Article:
PolishOrigins Forum

 FAQFAQ    SearchSearch    MemberlistMemberlist    ProfileProfile    Log in to check your private messagesLog in to check your private messages    Log inLog in    RegisterRegister 
Kozlowski Research
Goto page Previous  1, 2, 3  Next
Author
Message
dnowicki
PO Top Contributor


Joined: 28 Dec 2011
Replies: 1971
Location: Michigan City, Indiana

Back to top
Post Posted: Fri Jan 17, 2020 11:09 pm      Post subject:
Reply with quote

lindqm2 wrote:
Ok, I finally figured out how to view them, I think. What would I look for next to the number of the record: Gabin? or Mikolaja?


Hi,

Here are some hints and examples of how to search the Family Search films to look for records you need.

Record of Józef Leszkiewicz (not your Józef) Just an example of what Leszkiewicz & Józef look like in Russian: https://szukajwarchiwach.pl/62/1571/0/1.1/5/skan/full/6O7d7D7YSQWndz0jjsWv1w Leszkiewicz is the word before the parenthesis at the end of line 3 and Józef is the first word in line 15. Something which is helpful is that the names often are written in Polish (our alphabet) are in parentheses following the Russian version.

An example of what birth index looks like in Gąbin records on Family Search: https://www.familysearch.org/ark:/61903/3:1:3Q9M-CSXN-5DBY?i=443&cat=200458
The letter you want which corresponds to the English & Polish letter L is found in the column on the far right and follows the letter which corresponds to our letter K (and actually looks like it). The letter you want begins on the third line from the top. There is no Leszkiewicz in this particular index. The column before the names gives a running total number and the column after the names gives the Akt (Record) Number. When you find a record which you want to see you need to go back to the image on the film which contains the proper Akt (Record) Number. The indexes are only in Russian.

The film you want is number 2084394 and the items on the film are numbers 3-5. Films which have an image of a camera can be viewed online from the comfort of home. Films with a camera and a key can be viewed online only at a Family History Center or affiliate public library. (This has something to do with the contract between Family Search and the place where the records are housed. The key indicates that there is a restriction imposed by the original contract.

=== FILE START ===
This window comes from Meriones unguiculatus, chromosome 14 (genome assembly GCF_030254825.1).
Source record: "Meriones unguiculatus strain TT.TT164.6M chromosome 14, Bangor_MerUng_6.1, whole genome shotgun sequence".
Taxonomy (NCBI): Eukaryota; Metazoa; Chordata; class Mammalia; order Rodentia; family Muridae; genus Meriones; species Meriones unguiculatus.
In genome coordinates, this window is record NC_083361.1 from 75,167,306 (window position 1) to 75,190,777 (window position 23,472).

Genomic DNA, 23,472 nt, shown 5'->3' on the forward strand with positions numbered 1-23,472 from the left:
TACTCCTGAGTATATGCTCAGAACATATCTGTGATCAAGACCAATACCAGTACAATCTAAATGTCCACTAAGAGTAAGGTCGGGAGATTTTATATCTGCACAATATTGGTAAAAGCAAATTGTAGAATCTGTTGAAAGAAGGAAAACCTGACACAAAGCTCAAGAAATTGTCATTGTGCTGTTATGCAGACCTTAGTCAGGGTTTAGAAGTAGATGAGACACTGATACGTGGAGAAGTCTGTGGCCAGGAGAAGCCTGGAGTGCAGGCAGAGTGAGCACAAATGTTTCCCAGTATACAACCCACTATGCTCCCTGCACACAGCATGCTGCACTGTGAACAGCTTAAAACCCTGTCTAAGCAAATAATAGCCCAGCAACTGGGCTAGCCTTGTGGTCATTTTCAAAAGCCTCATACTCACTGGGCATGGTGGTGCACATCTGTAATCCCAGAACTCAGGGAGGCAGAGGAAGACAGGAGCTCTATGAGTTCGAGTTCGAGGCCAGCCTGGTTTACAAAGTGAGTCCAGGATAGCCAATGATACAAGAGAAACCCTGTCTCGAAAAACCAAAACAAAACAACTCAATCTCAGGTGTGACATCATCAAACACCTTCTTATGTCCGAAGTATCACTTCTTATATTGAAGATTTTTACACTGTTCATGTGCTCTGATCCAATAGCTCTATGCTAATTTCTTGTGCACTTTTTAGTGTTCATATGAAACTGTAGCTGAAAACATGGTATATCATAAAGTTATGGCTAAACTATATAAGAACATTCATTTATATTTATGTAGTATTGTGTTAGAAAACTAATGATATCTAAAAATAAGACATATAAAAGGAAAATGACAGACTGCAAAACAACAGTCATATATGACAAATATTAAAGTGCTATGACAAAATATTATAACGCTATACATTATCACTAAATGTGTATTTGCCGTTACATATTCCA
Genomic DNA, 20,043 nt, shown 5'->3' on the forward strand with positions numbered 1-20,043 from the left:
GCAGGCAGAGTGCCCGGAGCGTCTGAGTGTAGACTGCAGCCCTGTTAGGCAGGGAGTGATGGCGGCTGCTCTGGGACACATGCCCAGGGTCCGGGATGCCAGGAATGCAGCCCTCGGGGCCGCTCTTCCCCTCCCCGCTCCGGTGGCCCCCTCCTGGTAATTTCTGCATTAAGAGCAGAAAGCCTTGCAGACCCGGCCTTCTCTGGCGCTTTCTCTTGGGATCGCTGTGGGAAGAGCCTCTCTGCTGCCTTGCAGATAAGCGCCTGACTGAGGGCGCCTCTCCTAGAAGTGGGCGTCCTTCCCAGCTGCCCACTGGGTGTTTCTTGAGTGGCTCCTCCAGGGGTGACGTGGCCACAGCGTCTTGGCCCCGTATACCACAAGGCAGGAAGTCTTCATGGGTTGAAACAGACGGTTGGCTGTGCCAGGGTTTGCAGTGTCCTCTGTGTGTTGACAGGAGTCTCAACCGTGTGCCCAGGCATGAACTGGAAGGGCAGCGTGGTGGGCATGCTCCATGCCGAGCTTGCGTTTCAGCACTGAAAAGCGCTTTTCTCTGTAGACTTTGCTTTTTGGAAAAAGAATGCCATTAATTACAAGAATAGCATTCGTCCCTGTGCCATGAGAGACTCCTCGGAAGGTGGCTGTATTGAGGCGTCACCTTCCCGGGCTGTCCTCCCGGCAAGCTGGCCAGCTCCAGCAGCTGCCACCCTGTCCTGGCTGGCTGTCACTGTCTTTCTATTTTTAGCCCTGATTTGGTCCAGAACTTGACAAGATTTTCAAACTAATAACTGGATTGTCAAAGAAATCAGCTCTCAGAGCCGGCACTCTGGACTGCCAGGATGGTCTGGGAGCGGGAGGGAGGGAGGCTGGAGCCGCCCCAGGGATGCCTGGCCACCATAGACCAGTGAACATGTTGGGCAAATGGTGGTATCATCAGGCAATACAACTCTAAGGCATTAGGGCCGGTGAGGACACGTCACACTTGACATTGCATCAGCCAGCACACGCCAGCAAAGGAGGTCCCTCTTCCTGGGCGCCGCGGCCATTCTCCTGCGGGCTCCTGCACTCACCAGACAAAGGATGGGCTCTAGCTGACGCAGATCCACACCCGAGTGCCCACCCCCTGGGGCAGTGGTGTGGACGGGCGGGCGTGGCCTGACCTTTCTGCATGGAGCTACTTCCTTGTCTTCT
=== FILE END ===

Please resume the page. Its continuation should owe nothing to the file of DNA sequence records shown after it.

This whole process is not anywhere easy like typing a name into a database search and getting results with links and all that kind of good stuff. The biblical process you need to follow (seek & you shall find—a joke) is time consuming and tedious but if and when you get results personal satisfaction should follow.

Wishing you the best of luck,

Dave
View user's profile
Send private message
lindqm2



Joined: 12 Jan 2020
Replies: 44

Back to top
Post Posted: Sat Jan 18, 2020 6:32 pm      Post subject:
Reply with quote

Thanks again so much! Super helpful! I spent a couple hours looking through that reel today and I couldn't find anything that was close. I will have to keep searching. It looks like there's several books for each year? Maybe I'll need to look at the locked files at a family center. Thank you for the tip on how the Russian letters look different. That was super helpful! and the examples of how "Leszkiewicz" looks written in Russian. Here I thought a Capital L would be easy to spot, but not so much in Russian. I love the trill of the hunt though! haha
View user's profile
Send private message
lindqm2



Joined: 12 Jan 2020
Replies: 44

Back to top
Post Posted: Tue Jan 21, 2020 9:52 am      Post subject: KLIMAS hometown
Reply with quote

I'm looking for the hometown for my Klimas ancestors. Here is the list I've gathered from several documents

LISZECZ - typed from Death Record for Joseph Klimas
LINCHETZ - transcribed from New York arrival passenger list for Andrew Klimas
LIN. KONIN - typed from Naturalization for Joseph Klimas
LISAC, KALISZ - handwritten from WWI record for Joseph Klimas
LASZTOCZ - transcribed from Hamburg departure passenger for Andrew Klimas
LISIEC - typed on husbands naturalization form for Lousie Klimas

I found two other people that were looking for ancestors with different last names that were both from Liszecz as well. One wrote (Liszecz, Liszec or Leachets)

Let me know what you think! Smile



Klimas home town.PNG
 Description:
 Filesize:  53.33 KB
 Viewed:  0 Time(s)

Klimas home town.PNG


View user's profile
Send private message
dnowicki
PO Top Contributor


Joined: 28 Dec 2011
Replies: 1971
Location: Michigan City, Indiana

Back to top